Chemainus businessman Chris Istace is officially in the running as the BC Green Party candidate for Nanaimo-North Cowichan in the Oct. 24 provincial election.
Istace, 46, was confirmed as the Greens’ hopeful in the riding following a campaign launch at Waterwheel Park in Chemainus alongside BC Green Party leader Sonia Furstenau.
“I am excited to be the BC Greens candidate for North Cowichan-Nanaimo,” remarked Istace. “Our communities give us such hope. As a small business owner, I know the struggles families are facing now. I know how the uncertainty weighs on them and that’s part of what has inspired me to run in this election. Together I know we can overcome this adversity and come out as a stronger, more sustainable and cohesive community.”
Istace and wife Judy came to Chemainus from Saskatchewan coming up to seven years ago this fall. They have a son Brandon, 21, and daughter Jaiden, 19.
Istace previously spent 21 years in the oil and gas industry that ultimately led to operations management and technical sales. Istace served two terms as a city councillor in Estevan, Saskatchewan.
He’s always been passionate about community involvement, serving on the board of directors for the Chemainus Business Improvement Association — including the presidency — and the Cowichan Trail Stewardship Society for the past five years.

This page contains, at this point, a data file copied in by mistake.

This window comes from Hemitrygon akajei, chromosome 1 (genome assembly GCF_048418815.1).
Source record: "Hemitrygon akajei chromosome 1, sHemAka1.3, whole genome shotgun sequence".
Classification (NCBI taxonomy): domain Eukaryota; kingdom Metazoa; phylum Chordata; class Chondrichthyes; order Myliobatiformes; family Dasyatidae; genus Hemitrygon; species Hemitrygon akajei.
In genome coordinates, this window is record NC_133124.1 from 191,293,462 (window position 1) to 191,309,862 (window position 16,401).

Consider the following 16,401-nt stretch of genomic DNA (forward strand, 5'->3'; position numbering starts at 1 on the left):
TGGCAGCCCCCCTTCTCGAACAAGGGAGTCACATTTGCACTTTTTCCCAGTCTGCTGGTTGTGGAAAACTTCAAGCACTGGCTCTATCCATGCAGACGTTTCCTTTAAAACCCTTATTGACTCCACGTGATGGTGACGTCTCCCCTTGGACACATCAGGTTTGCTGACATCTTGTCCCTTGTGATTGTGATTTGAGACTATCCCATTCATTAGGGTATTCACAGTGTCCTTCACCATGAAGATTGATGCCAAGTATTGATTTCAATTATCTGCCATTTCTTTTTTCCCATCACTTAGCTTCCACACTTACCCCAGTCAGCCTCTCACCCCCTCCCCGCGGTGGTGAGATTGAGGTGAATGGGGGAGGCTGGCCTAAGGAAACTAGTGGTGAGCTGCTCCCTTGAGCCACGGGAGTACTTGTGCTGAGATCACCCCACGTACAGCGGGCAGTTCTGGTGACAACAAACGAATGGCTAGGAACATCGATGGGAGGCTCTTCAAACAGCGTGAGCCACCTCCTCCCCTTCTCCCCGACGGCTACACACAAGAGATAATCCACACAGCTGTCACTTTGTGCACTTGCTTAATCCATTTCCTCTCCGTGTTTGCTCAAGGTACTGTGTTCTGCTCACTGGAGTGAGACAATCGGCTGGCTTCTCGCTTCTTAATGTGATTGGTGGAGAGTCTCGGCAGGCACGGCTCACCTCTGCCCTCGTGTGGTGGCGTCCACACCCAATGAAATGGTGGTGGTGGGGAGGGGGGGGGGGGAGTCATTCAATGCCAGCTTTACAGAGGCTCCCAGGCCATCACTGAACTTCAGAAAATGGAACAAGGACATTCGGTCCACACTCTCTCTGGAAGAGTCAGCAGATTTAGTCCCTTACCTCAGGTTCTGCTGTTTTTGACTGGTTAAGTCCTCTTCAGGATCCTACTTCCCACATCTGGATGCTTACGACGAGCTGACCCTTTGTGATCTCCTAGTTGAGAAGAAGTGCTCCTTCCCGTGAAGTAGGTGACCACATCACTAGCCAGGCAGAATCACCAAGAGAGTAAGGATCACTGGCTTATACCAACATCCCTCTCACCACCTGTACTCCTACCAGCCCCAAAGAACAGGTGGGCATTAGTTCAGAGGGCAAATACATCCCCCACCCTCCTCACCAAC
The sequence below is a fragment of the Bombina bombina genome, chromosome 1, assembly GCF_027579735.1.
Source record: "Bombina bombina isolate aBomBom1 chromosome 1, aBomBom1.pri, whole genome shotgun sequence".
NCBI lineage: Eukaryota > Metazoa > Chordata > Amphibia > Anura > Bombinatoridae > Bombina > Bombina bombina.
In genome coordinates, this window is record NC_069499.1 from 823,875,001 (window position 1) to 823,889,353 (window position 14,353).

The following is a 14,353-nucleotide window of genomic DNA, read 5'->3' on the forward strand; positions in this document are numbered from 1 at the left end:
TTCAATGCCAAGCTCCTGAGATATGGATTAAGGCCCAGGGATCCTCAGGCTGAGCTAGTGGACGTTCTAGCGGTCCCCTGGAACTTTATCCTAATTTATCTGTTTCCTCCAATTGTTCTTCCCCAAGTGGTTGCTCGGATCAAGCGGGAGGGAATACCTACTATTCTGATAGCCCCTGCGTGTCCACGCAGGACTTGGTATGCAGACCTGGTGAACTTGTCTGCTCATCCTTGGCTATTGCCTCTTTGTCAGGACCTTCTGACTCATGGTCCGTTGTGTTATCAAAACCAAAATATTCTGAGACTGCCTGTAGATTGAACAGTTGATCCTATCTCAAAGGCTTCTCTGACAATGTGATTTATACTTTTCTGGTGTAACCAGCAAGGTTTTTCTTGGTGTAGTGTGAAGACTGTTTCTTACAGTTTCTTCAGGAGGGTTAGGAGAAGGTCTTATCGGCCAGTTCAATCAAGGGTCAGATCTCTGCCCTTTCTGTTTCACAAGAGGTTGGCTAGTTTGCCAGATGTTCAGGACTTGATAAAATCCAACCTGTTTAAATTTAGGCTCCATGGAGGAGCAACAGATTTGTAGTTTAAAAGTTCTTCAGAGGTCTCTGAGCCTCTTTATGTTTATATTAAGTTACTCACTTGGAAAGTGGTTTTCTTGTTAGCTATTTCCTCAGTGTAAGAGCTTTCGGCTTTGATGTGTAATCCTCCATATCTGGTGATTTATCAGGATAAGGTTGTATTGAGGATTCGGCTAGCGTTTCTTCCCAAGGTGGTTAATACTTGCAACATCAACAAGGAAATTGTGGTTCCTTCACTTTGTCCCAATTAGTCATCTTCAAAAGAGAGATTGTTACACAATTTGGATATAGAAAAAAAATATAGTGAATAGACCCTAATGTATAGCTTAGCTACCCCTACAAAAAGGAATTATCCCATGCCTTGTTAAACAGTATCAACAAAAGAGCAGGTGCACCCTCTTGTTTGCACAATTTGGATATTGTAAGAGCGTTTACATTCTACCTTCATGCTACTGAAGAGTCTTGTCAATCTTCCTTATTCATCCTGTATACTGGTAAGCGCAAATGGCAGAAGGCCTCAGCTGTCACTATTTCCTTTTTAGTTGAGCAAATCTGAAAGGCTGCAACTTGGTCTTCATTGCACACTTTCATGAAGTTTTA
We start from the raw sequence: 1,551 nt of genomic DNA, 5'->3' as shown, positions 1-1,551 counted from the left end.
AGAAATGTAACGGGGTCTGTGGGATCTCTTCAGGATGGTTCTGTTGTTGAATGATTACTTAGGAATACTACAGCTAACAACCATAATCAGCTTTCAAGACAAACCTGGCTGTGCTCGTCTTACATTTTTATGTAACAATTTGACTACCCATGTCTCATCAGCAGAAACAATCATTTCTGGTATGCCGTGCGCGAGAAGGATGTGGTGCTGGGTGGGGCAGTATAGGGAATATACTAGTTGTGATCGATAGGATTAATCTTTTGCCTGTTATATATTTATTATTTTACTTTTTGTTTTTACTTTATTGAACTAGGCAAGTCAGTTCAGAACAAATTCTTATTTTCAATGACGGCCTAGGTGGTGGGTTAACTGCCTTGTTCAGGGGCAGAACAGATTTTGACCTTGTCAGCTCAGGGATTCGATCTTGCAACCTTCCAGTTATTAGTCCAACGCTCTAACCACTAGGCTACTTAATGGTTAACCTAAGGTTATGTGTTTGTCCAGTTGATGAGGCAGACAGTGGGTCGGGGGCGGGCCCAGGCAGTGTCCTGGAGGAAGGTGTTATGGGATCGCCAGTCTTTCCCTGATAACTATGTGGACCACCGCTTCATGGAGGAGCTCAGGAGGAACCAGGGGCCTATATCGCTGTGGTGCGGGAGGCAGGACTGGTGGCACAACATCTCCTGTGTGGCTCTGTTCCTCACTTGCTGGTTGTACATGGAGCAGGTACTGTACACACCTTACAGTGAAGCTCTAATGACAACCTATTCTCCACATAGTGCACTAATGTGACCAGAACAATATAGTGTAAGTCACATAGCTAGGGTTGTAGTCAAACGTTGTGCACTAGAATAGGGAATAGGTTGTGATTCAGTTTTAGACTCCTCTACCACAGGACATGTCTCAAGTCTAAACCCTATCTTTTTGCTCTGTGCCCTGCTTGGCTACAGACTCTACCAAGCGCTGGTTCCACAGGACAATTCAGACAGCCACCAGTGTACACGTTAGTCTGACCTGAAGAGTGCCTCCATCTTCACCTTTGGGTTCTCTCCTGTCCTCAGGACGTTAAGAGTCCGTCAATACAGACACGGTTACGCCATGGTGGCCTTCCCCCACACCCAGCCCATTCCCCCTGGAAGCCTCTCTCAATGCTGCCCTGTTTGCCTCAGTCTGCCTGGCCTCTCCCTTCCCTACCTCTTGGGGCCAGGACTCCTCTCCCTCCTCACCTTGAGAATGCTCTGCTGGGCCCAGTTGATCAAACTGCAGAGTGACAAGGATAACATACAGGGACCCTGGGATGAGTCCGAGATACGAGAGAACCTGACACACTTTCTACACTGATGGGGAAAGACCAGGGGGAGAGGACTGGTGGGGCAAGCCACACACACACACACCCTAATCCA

For more than 18 years, he’s been a small business owner as well as a writer and photographer in the tourism field while mentoring with the Alpine Club of Canada, Federation of Mountain Clubs of BC and Island Mountain Ramblers.
Istace’s priorities for Nanaimo-North Cowichan include developing affordable housing for the riding.
“We’re actively seeing people struggling with wages and being able to afford to live here,” he said. “How can we make housing attainable so that everyone can live here and enjoy it, not just those with the privilege and the means?”
Istace is also looking to take action on the opioid crisis and increase mental health services to respond to the crisis.
On the economy, he’s prioritizing local businesses and supporting the forest industry.
“We need to focus on being sustainable on a Vancouver Island level and a B.C. level,” Istace said.
—with a file from Cole Schisler, Ladysmith Chronicle.